This may seem counter intuitive but will make sense once you understand the logic.
Your body is a complex machine.
Every function of your body has been honed over millions of years of evolution.
Biological evolution has had just one goal:
To select the genes that are most likely to be passed on under diverse and challenging conditions.
That’s right. We didn’t evolve to be healthy, long lived, happy, or anything else. Adaptations are simply the features that have been shaped by natural selection to promote reproductive success.
Storing excess body fat is an adaptation that serves as an “energy reservoir”.
This was great for our primitive ancestors who didn’t know where their next meal was coming from. But for us, in a world where a 3000 calorie Domino’s pizza is a mere phone call away, this has become the cause of an epidemic:
30 percent of the global population is now obese. That is 2.1 billion people.
Storing excess body fat was adaptive in the environments for which we evolved but has become maladaptive in the modern environment that we have created.
You might be wondering:
“What has any of this got to do with fat loss?”
Well, now that you know why our bodies store fat you can better understand how to lose it.
Fat Loss Broken Down
The fundamental principle of fat loss is:
Consume less calories than you burn.
When dieting, the goal is to create a caloric deficit. In an ideal world this deficit is accounted for by our fat stores. In the real world, however, this is not always the case.
The amount of fat you can burn for energy is directly related to the amount of fat you have available. The higher your body fat, the more fat you have available for energy, and the larger caloric deficit you can maintain. As your body fat drops, the amount of fat available for fuel does as well.
Here’s the kicker:
If you maintain the same caloric deficit towards the end of your diet as you did at the beginning, your fat stores are unable to keep up, and your body begins to tap into other sources for energy, i.e. muscle.
Are all calories created equal?
This question has raised much controversy.
The Oxford Dictionary defines a calorie as:
The energy needed to raise the temperature of 1 gram of water through 1 °C
In its purest sense a calorie is merely a unit of measure like, say, an inch or a pound.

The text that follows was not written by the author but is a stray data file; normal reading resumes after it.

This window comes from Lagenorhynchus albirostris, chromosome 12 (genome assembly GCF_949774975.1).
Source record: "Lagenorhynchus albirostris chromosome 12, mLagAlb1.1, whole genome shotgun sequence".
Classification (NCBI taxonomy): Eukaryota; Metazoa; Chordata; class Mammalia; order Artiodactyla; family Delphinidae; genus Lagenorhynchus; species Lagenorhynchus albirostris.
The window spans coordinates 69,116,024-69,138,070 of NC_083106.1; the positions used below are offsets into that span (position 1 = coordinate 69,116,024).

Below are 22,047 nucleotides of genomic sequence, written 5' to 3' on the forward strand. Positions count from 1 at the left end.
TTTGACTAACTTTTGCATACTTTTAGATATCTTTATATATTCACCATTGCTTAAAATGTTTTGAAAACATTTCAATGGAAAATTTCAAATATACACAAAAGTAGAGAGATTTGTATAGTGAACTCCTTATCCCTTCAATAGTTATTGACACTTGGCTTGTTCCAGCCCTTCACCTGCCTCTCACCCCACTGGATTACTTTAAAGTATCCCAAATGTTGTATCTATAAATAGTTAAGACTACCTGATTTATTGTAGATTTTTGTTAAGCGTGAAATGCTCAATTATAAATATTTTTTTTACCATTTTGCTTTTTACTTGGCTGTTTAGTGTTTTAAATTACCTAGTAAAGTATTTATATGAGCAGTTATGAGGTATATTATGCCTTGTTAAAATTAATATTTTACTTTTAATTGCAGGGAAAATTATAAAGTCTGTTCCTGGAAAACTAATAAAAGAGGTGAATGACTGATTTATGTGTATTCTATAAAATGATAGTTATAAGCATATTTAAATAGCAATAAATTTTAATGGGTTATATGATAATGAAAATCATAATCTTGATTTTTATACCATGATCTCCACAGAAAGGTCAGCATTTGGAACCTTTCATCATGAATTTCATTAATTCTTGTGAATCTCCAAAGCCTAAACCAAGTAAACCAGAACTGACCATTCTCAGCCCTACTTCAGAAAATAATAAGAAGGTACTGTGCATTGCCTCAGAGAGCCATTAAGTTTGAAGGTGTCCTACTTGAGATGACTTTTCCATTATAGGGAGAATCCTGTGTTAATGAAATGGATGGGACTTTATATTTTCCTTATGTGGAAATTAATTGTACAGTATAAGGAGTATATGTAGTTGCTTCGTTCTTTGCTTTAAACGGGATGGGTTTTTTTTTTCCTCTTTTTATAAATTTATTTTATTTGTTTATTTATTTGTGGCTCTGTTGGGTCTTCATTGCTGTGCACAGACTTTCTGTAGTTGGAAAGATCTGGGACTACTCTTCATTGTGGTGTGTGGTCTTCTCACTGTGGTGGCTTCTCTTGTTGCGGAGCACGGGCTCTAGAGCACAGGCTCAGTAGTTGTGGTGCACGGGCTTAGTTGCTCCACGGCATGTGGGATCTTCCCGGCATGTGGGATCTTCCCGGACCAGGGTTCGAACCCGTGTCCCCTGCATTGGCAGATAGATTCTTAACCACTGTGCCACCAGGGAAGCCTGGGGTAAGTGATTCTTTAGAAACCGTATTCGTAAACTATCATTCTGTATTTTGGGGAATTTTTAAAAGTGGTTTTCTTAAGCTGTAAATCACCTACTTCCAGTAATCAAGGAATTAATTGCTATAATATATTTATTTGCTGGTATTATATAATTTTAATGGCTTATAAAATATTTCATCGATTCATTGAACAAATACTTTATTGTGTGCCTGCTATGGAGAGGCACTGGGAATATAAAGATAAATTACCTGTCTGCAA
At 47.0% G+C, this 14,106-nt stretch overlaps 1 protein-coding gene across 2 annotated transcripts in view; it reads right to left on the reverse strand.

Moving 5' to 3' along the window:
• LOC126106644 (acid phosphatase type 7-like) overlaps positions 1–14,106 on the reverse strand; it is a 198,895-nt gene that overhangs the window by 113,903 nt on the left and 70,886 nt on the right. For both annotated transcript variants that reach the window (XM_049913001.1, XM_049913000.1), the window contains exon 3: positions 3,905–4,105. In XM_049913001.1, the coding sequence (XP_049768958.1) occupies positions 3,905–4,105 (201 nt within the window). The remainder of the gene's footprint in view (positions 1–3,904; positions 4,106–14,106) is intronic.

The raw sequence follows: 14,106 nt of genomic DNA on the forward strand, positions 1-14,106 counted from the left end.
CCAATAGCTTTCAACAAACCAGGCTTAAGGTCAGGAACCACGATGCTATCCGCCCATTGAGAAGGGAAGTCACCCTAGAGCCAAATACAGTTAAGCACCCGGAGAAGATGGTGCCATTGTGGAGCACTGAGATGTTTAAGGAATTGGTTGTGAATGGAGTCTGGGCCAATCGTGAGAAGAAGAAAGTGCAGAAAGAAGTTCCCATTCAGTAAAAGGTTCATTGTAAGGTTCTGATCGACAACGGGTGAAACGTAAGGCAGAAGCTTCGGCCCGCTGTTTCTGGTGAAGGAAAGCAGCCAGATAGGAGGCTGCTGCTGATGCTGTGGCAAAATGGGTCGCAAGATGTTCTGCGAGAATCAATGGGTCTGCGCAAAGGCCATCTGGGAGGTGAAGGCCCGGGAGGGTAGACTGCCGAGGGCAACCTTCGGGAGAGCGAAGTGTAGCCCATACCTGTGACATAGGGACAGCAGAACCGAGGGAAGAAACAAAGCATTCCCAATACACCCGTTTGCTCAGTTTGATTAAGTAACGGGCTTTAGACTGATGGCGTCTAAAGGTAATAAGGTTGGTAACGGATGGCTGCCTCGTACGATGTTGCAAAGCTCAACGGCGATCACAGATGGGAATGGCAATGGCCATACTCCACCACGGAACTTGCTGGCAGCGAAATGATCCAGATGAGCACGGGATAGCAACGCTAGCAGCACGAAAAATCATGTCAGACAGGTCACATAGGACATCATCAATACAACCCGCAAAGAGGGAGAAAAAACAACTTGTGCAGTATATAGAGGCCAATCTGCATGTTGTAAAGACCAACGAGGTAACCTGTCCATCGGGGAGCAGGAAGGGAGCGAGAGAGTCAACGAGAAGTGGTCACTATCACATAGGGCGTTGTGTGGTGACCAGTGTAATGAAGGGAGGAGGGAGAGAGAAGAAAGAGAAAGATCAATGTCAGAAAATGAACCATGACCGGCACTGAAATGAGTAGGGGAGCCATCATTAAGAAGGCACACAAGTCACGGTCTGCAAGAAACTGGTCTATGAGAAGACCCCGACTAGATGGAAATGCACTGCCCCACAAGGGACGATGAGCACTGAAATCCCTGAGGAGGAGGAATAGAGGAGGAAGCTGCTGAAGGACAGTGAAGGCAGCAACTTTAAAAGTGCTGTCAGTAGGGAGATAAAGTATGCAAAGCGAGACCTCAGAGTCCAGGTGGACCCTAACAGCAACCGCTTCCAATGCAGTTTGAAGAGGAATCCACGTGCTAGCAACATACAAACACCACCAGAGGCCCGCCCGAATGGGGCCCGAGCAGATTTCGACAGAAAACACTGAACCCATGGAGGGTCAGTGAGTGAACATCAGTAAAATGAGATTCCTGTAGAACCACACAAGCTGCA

When it comes to our bodies and food, however, factors other than just the calories come into play.
It is safe to say that a 100 calorie brownie will have a different effect on your body than a 100 calorie chicken breast.
Check out this great post on Why a Calorie is NOT a Calorie.
That being said, counting calories is still a great way to keep track of the food going into your body during a diet. The important thing is to make sure the calories are coming from quality sources.
Now, you might be wondering:
“Okay, this is all good to know, but I came here to learn about the reverse taper diet?!”
Enter The Reverse Taper Diet
The Reverse Taper Diet entails matching your caloric deficit to your particular body fat while slowly increasing caloric consumption to a point of maintenance.
It is about getting to a point of optimal calorie consumption for maintenance in the long term.
The goal is to find the sweet spot for maximum fat loss.
This sweet spot changes as body fat drops.
Therefore it is important to revise your caloric goals after every 2 weeks or so.
In essence, you start off with your lowest caloric intake. As your body fat drops, you increase your calories to a point where you are at your leanest and consuming the amount of calories required for maintenance.
Traditional dieting entails gradually reducing calories as you get leaner. You are at your lowest calorie consumption at your leanest. This leaves you susceptible to losing lean muscle AND gaining all that weight back once you start eating at normal levels.
A never ending cycle.
Reverse Taper Diet: Getting Started
I learnt about the Reverse Taper Diet through the Adonis Golden Ratio program. They provide you with a Nutrition Software in which you enter a bunch of your measurements and it outputs all that you need to know.
Women can check out my review on the Venus Factor program which also uses reverse tapering principles.
The following are guidelines to put together your own Reverse Taper Diet plan:
Step 1: Determine Daily Caloric Requirement
I recommend using this calculator.
Enter your measurements and determine your maintenance level of calories.
Step 2: Determine Your Waist Size
Your waist size is a good determinant of current body fat.
Men should aim for a waist (measured around the belly button) less than half their height.
Women should aim for a waist (measured at the narrowest point just below the ribs) less than 40% of their height.
Step 3: Determine Your Caloric Goals
How I set my caloric goals is based on how far I am from my ideal waist measurement.
I am 6 feet tall and I look like this when my waist is just below 32 inches.
So if my waist is above 33 inches I aim for an intake of 500 calories below daily maintenance.
I measure my waist every week and as the measurement drops I gradually increase caloric intake.
Step 4: Consider Macronutrients
As mentioned earlier, a calorie is NOT just a calorie.
It is important to consume calories coming from quality sources such as lean meats, complex carbs, and healthy fats.
Using the calculator above you can also determine the ratio of protein:fat:carbs that suits you.
What Do You Think?
I like the Reverse Taper Diet because it doesn’t overcomplicate the nutrition side of things.
It is simple, and the logic behind it makes a lot of sense.
What do you think?
Does the logic make sense to you?
If you have tried the Reverse Taper Diet, did it bring you results?